The phrase ‘smart city’ must be one of the most talked about terms for the early part of 2017. From apps that help you find parking spots based on sensor data in city streets to sensors that report back on whether trash cans need to be emptied municipal governments across the United States are finding ways to put IT to work to deliver more services more efficiently to their residents and visitors.
The depth and breadth of these smart initiatives was on full display at the recent Large City, Large County Fly-In event hosted in Washington D.C. and attended by chief information officers (CIOs) from the fifty largest counties and cities in the U.S. Chip George, Senior Director of State & Local Government and Education (SLED) at NetApp attended the event and was impressed at how far IT-driven initiatives have come at the local government level in the last year. “Local governments are under pressure to deliver better services to their citizens and they’ve really embraced how to put the data they collect to work to achieve these goals,” he shared with us after the event.
While every CIO in attendance was engaged in at least one smart city initiative, George was most impressed with the extent of initiatives the City of Las Vegas has put into action. “Las Vegas has created an innovation district where they can trial initiatives; right now they’re developing an app to help locals and visitors find parking spaces based on data collected from sensors located in the district,” he said. “The ultimate goal is to create a one-stop app that will provide useful information across many different areas to citizens and tourists to improve quality of life and support the city’s major industry.”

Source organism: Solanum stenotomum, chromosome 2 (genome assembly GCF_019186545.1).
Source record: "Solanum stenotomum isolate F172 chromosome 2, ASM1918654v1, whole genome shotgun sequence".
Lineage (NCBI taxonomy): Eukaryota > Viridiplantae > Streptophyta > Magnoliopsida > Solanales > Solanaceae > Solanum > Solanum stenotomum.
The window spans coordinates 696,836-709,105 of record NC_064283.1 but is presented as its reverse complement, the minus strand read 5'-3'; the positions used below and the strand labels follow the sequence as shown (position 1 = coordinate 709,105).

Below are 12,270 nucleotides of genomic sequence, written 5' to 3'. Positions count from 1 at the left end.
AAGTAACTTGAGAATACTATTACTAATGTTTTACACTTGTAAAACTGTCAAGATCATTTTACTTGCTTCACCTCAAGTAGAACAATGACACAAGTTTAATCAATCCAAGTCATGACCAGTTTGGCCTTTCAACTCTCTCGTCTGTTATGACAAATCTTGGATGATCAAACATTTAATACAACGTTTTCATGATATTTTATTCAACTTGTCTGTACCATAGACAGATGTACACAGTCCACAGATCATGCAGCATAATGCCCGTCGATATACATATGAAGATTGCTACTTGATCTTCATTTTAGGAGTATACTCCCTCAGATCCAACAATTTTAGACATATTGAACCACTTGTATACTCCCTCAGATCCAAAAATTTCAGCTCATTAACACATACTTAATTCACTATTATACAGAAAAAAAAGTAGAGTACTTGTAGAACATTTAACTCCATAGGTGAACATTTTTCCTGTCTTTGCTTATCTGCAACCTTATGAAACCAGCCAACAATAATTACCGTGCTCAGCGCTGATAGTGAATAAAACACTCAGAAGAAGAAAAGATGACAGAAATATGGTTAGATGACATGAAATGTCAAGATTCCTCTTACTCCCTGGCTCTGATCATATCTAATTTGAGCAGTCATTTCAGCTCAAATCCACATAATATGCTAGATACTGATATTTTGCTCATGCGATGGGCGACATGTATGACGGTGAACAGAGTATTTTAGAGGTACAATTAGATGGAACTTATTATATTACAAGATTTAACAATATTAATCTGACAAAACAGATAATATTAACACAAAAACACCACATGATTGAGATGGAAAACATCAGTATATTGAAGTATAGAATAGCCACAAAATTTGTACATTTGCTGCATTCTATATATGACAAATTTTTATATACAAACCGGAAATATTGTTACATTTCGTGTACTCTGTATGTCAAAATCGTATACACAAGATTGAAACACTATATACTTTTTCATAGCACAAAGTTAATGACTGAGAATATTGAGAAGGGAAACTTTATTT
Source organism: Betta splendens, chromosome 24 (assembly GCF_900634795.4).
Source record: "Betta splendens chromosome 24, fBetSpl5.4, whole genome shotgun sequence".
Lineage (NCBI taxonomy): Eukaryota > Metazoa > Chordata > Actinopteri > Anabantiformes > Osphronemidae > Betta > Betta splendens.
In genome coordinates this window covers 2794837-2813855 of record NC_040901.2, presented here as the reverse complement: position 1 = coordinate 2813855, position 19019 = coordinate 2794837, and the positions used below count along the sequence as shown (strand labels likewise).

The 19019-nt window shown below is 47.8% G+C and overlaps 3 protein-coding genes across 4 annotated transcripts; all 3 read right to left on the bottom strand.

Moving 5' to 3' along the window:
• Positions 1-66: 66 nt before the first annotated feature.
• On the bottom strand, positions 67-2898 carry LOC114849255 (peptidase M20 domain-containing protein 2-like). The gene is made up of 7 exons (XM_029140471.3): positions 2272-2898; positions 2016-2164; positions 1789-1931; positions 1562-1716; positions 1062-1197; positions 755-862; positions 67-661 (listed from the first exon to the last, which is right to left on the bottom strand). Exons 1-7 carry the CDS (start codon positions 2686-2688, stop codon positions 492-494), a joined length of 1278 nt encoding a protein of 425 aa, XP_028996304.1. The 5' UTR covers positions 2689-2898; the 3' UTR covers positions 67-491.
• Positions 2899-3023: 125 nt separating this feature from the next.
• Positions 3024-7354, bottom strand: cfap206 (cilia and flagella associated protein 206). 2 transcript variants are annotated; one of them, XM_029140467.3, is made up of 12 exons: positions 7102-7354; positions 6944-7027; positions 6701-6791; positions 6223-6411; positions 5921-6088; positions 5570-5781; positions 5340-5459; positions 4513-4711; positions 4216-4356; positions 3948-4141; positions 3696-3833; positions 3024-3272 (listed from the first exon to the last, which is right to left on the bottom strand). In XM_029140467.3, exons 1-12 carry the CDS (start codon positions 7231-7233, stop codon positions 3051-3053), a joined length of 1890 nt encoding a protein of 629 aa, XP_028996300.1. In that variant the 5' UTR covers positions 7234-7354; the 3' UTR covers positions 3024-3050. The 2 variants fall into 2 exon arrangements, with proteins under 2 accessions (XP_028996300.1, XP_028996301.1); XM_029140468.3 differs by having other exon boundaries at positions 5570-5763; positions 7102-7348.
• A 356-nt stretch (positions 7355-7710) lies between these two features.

Despite the focus on citizen-service delivery via easy to use interfaces, the foundation of smart cities lies in the sophisticated integration of information technology. From IOT devices that are positioned around the city to report data to the data management infrastructure that facilitates the analysis and application of data to projects, cities and counties are only as ‘smart’ as the data storage and management infrastructure they are built on.
For Chip George, the most important element within a data management infrastructure for smart cities and counties is that there are no data silos so that data can flow between projects for analysis and application quickly. “If data gets trapped in a silo, or stovepipe, it’s rendered useless; for these projects to be effective CIOs need to facilitate a data lake” said George. What George means by a data lake is an environment where data can flow seamlessly between compute and storage environments, that storage capacity can be ramped up or down based on need, and that it also prioritizes information security and data privacy.
Though this might seem like a tall order, George noted that a hybrid cloud infrastructure can meet all of these goals. Nearly all cities and counties are well on their way to having at least some cloud-based storage infrastructure, though data centers remain a vital part of the overall composition of the data storage environment. However, as more data is collected from IOT devices and needs to be analyzed and applied the flexibility and the inexpensiveness of the solution will drive more data to the cloud.
“The beauty of the hybrid cloud is that it gives the CIO control over where data resides and with a data fabric data can move seamlessly between environments as needed,” said George. For example data with personally identifiable information (PII) can be stored in the private cloud where there’s more robust information, but once it’s scrubbed it can be moved to a public cloud for analysis and application.
In summing up his thoughts on the Large City, Large County Fly-In, George concluded: “It’s a really exciting time to be supporting city and county CIOs as they put data to work to change the ways citizens live and experience their communities. And with the right data management infrastructure the possibilities of what they can do seem limitless. ”